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Canadian Public Health Association

A humble approach to community-based interventions

Nina Malek

Nina Malek

I recently received a very important piece of advice for moving forward in the field of public health. During a classroom discussion focused on how we, as public health professionals, could help a community deal with a public health issue, my professor asked us “What is the first question you need to ask?” One of my colleagues offered the answer: “How can I help you?”

My professor paused for a moment before responding. “No. The first question you should ask is if you can help at all.”

To conclude my Masters of Public Health at the University of Western Ontario, I completed a practicum placement at Camp fYrefly. Founded in Edmonton, Camp fYrefly is a four-day leadership capacity and resiliency building retreat targeted towards sexual and gender minority (SGM) youth and their allies. My project involved conducting a scoping review of the literature available on promoting holistic health among SGM youth. Ultimately, my research aimed to provide recommendations to guide the development of a holistic health plan for the camp.

Through this experience, I learned that SGM youth face a number of health disparities compared to their cis-gender, heterosexual peers. While some of these disparities are linked to unsafe sexual behaviour, many are not. The majority of health disparities faced by these youths are a result of the social conditions they encounter, such as discrimination.

My scoping review yielded a number of helpful articles, many of which focused on sexual health, and suggested a need for holistic approaches in treating and educating SGM youth. After meeting with my preceptor, I felt prepared to attend a weekend at camp in Regina to see how my research could be applied. After the first day of camp, it was obvious that my weekend wouldn’t be what I was expecting.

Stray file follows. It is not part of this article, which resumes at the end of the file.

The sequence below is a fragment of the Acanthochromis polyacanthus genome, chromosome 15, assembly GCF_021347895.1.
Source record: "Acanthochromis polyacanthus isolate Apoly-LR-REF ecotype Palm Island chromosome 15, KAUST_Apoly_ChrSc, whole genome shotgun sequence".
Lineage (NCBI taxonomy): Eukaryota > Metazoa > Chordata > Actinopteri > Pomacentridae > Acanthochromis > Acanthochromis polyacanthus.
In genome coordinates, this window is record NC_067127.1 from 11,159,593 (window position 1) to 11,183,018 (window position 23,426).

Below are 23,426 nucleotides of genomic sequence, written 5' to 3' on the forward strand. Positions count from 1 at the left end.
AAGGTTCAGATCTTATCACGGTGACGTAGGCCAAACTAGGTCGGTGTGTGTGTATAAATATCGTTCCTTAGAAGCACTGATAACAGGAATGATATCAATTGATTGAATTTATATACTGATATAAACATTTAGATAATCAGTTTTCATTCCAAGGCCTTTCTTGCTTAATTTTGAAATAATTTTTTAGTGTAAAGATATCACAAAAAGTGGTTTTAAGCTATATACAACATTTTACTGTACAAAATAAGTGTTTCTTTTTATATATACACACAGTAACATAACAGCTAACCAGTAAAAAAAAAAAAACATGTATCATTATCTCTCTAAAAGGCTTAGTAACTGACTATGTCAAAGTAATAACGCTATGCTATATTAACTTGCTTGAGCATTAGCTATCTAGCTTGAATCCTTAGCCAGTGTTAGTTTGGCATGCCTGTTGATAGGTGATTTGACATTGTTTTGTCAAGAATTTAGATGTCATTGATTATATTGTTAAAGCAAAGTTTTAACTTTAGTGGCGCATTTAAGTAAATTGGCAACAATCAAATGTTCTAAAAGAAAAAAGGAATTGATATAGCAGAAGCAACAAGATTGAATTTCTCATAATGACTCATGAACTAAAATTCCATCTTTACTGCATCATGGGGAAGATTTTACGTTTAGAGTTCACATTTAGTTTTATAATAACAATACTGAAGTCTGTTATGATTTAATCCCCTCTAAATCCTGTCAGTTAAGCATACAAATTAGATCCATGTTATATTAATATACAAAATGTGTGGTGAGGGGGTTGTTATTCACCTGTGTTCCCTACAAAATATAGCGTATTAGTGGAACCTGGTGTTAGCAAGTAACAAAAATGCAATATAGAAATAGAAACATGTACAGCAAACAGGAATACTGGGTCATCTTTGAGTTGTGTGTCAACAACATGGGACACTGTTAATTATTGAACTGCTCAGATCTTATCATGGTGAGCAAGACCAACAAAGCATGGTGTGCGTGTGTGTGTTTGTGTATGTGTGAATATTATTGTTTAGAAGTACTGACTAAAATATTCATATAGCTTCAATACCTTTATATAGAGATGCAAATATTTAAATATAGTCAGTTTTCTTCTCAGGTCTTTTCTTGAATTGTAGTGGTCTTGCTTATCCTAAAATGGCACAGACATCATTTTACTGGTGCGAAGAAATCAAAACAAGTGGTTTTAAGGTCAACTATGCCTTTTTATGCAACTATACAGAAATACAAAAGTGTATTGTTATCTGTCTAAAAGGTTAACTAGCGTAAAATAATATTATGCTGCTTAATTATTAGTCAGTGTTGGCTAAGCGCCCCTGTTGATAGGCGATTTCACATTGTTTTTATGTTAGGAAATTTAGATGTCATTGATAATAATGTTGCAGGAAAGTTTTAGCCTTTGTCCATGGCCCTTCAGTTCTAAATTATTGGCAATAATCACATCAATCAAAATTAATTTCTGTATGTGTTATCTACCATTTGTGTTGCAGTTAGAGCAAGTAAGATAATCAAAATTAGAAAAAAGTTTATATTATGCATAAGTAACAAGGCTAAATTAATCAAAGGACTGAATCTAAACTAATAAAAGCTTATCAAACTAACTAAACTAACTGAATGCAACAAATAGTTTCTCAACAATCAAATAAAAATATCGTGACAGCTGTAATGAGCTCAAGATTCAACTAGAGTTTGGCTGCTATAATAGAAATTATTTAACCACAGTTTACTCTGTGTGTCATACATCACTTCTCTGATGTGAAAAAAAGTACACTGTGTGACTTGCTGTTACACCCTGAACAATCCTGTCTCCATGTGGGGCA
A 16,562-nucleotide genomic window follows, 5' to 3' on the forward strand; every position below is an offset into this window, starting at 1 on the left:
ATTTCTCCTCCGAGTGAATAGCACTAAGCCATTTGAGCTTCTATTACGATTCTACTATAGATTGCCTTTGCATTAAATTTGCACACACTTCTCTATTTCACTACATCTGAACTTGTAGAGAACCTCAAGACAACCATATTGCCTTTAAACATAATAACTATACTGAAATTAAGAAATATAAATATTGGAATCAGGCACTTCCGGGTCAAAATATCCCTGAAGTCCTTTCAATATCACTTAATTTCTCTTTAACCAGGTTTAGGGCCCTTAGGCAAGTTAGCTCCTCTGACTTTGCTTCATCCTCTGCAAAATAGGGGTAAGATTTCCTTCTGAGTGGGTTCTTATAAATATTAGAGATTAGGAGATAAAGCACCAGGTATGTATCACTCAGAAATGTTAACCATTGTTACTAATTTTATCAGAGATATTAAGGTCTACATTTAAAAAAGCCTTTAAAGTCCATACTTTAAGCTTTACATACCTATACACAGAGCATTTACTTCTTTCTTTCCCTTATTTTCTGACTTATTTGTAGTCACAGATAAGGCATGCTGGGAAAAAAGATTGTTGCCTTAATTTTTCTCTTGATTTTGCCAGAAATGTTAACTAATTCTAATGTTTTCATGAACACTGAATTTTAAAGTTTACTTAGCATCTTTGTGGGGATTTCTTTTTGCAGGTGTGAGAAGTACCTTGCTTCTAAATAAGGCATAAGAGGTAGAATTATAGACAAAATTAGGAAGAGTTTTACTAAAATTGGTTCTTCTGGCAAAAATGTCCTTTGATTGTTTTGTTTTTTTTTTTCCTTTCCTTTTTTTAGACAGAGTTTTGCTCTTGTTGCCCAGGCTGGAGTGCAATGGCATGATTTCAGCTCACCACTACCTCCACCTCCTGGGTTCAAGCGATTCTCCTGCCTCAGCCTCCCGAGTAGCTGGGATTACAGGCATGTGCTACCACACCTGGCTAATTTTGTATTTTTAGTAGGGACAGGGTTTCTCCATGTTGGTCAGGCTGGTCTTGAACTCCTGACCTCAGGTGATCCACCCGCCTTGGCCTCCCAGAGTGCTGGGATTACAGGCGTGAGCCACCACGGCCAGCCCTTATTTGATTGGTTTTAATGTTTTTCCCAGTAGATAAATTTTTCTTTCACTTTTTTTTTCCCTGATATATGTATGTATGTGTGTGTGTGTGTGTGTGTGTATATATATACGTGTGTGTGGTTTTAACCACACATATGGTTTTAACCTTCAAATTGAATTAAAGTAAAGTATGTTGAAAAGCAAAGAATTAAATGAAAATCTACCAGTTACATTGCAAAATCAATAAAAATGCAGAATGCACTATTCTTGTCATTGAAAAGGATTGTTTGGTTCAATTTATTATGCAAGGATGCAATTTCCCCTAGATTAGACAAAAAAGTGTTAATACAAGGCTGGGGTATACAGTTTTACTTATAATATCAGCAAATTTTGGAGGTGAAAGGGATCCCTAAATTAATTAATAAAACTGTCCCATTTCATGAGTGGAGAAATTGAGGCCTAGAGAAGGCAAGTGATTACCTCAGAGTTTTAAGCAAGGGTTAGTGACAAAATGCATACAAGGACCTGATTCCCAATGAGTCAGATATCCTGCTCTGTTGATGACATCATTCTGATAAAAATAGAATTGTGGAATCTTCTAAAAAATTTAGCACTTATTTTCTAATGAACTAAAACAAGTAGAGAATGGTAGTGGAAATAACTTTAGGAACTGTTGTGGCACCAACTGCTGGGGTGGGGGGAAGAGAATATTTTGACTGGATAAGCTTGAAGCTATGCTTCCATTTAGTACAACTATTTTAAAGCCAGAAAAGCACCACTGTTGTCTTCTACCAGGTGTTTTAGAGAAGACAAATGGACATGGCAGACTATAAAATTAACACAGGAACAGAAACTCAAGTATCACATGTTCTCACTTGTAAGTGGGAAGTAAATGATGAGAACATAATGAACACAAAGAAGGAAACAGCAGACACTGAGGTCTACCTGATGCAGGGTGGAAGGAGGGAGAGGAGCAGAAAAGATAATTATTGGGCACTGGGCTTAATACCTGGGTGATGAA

In many ways, I represent “the majority.” It was a strange experience to feel like the outsider for a weekend. However, being pushed outside of my comfort zone provided a unique opportunity to understand the social conditions faced by many SGM youth. I, as the odd one out, watched as groups of campers found community, acceptance, and a sense of belonging unique to the camp environment. My understanding of this community’s needs grew deeper as the weekend progressed. By the end of my stay at Camp fYrefly, I knew I needed to do more to support these youths. The articles I found focused on sexual health, failing to address the many other health disparities faced by SGM youth. In addition to expanding upon the current body of research, there is a need for collaboration between professionals from public health and other disciplines to create innovative health promotion programs.

As public health professionals, we are asked to work with a number of diverse communities. The continual support and encouragement of my preceptor and professors have been instrumental in the success of my project. It is easy to conduct good research and apply textbook knowledge, but difficult to understand the needs of a community different from your own. I believe that there are always ways for an outsider to provide support, but as a student, researcher, and public health practitioner, I will never forget the value of respect, communication, collaboration, and an open mind in my practice. I plan to pursue a PhD in the coming year, applying the lessons learned during my practicum as I carry this project forward.

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